The creation of peri-peri chicken, and Nando’s founding, is closely tied to the Portuguese colonization of South Africa in the late 15th century. As the story goes, Portuguese settlers discovered the African bird’s eye chili plant and concocted a hot sauce unrivaled by any other; the name peri-peri came from the Swahili word for pepper. And in 1987, Portuguese-born audio engineer Fernando Duarte and entrepreneur Robert Brozin were so smitten by peri-peri chicken served in a Johannesburg fast-food joint, they bought out the place and slowly grew it into a chain across South Africa. Today, Nando’s spans 23 countries across five continents, numbering 1,100 restaurants.
“The U.S. was always on the radar of the founders, but there was a healthy respect for what it takes to make it in the U.S. because it’s often referred to as the largest consumer market in the world and a lot of brands have attempted expansion here,” says Burton Heiss, U.S. CEO for Nando’s.
The South African brand broke into the U.S. market by way of Washington, D.C., which was seen as an international city, Heiss says. With 20 units across the District and bordering Virginia, Nando’s U.S. operation resembles U.K. restaurants in service style. That’s informed by the breakdown of traffic, Heiss says. In South Africa, 70 percent of all orders are takeaway, while in the U.K., a whopping 90 percent are dine in. In the U.S., 80 percent of orders are dine in, which is why the brand looks more like a fast casual, with counter service, real plates and silverware, and fine-dining décor touches. Most importantly, each restaurant operates like a part of the community, Heiss says.
“The shareholders and founders never envisioned being able to operate things from a boardroom 3,000 miles away,” he says. “The plan was always to set up local leadership and give them authority and autonomy to grow. We are an international brand, but very much a local business.”
Le Pain Quotidien
Stepping into one of Le Pain Quotidien’s restaurants in the U.S. is much like being transported to a Belgian café: Rustic wooden accents create a warm atmosphere, branded jams and jellies line shelves, fresh bread and pastries fill display cases, and in the center of it all sits a large communal table. The fast casual’s menu boasts a robust breakfast menu, Belgian open-faced sandwiches known as tartines, quiches, gourmet salads, and sharable platters of meats, cheeses, and breads.
“We believe that in big, urban cities, the biggest challenge consumers face is loneliness. One of our icons is the communal table,” says CEO Vincent Herbert. “We want to make sure guests at Le Pain Quotidien can reconnect with themselves and enjoy not only service, but also hospitality.”
With that mission in mind, Le Pain Quotidien entered the U.S. in markets like New York, Philadelphia, Los Angeles, and Washington, D.C. Herbert says the challenge of breaking into the “biggest, most strategic, and probably the most competitive market” enticed his team because they believed the brand’s core values would be appreciated in the U.S. They faced initially higher rent than the company was used to in European markets, meaning the team had to be certain each location would yield high profits quickly, Herbert says. The crux of its success has been the brand’s ability to not look like a chain.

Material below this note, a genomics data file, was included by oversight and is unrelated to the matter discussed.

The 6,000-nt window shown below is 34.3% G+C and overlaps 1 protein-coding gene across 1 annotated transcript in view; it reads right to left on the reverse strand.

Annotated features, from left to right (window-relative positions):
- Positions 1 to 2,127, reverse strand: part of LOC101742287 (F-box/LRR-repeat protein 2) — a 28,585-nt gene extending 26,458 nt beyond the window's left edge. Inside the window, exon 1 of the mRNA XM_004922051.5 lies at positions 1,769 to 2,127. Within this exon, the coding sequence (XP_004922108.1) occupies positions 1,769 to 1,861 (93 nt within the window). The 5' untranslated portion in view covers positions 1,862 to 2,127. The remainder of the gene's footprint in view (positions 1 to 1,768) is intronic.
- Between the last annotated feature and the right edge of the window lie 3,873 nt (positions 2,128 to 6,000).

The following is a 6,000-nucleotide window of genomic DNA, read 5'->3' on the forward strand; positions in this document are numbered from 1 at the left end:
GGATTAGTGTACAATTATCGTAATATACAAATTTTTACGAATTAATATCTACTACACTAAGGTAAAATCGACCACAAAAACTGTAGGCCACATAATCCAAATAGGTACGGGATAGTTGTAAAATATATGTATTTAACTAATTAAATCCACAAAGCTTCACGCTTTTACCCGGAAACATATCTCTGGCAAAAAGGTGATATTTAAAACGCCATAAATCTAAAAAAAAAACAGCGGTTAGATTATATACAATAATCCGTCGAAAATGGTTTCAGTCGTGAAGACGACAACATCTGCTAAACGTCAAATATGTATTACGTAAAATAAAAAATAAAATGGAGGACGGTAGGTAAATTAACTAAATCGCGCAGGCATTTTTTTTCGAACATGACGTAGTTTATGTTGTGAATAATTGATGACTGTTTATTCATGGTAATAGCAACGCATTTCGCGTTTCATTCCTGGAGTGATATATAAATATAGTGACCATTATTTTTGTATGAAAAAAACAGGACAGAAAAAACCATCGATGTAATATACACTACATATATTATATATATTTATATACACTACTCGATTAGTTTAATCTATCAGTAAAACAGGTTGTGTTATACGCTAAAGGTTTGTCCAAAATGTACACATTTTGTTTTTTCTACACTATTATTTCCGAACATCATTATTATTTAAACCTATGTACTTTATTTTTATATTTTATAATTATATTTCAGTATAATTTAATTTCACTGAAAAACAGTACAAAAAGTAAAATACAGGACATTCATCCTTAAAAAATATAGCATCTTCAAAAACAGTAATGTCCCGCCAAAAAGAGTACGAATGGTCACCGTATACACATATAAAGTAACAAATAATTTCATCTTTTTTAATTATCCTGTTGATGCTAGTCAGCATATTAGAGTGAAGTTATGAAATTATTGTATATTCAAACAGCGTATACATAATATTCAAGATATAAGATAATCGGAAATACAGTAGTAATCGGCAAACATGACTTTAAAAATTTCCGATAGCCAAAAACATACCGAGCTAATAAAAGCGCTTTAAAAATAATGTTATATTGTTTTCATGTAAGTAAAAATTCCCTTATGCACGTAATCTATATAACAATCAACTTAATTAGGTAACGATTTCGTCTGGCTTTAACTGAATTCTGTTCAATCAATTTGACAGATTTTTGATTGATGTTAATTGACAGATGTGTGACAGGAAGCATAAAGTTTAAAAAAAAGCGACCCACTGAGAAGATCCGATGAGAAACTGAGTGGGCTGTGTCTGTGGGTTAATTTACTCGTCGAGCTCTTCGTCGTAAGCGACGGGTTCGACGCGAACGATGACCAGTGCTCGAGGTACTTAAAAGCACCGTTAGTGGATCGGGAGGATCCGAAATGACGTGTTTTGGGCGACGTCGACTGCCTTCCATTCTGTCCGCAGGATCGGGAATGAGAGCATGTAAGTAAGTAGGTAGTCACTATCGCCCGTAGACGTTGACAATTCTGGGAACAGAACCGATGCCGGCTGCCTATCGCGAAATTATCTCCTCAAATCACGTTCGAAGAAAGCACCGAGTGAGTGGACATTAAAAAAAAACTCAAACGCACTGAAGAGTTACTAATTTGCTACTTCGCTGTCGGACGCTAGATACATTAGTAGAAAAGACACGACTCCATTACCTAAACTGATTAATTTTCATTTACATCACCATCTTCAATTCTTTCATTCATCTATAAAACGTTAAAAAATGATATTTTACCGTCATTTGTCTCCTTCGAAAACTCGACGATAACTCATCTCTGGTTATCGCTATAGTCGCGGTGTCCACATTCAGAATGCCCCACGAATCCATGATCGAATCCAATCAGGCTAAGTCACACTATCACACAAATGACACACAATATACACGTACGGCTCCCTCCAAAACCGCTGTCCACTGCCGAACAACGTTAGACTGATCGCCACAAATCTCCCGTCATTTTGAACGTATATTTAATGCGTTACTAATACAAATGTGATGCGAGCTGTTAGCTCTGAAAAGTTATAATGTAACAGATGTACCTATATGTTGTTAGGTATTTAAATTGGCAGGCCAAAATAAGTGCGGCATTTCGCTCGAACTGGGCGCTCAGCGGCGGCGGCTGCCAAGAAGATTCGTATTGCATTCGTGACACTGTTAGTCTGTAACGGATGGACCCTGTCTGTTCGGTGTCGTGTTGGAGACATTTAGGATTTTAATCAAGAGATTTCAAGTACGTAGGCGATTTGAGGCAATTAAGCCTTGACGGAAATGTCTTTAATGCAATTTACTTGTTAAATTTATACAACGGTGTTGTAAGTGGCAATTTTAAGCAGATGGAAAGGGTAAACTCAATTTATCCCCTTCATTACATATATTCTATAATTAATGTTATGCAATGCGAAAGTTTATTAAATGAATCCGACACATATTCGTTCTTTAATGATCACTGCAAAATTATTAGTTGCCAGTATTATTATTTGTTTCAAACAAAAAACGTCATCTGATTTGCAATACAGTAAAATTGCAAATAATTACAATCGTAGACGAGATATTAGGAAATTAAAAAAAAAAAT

“It’s not about a chain of 220 restaurants; it’s about being one store in one neighborhood 220 times,” Herbert says. “For us, growth is not a strategy.”
A Middle Eastern street food, falafel is an increasingly common item in the U.S. fast-casual scene. The chickpea fritter is the core of Amsterdam-based Maoz Vegetarian, created in 1991 by an Israeli couple looking for a taste of home in the Netherlands. And though it’s grown to four other countries and the U.S. since its founding, Maoz hasn’t strayed from its meat-free roots.
“The difference with this falafel brand is that it is a fully vegetarian concept,” says Technomic’s Hallow. “Most of the other Mediterranean concepts have offered a protein somehow.”
The menu includes salads and sandwiches made in pita bread with either falafel; vegan shawarma; or hummus, egg, and eggplant. Guest can customize all items with toppings like babaganoush, a traditional dish with eggplant, onion, and tomato; Feta cheese; and hard-boiled egg. Some Maoz locations also feature a fresh-squeezed juice bar with fruits and veggies like beets, kale, apple, spinach, carrot, ginger, and other fresh fare.
To thrive in the U.S., the brand did make some changes, including reformulating its falafel fritters to be gluten free, says Aviv Schweitzer, operations manager for Maoz USA. “We also introduced sweet potato fries, which quickly turned out to be a hit.”
With 12 units in the U.S., the brand is focusing on New York expansion, with a unit set to open in Long Island in January, Schweitzer adds.
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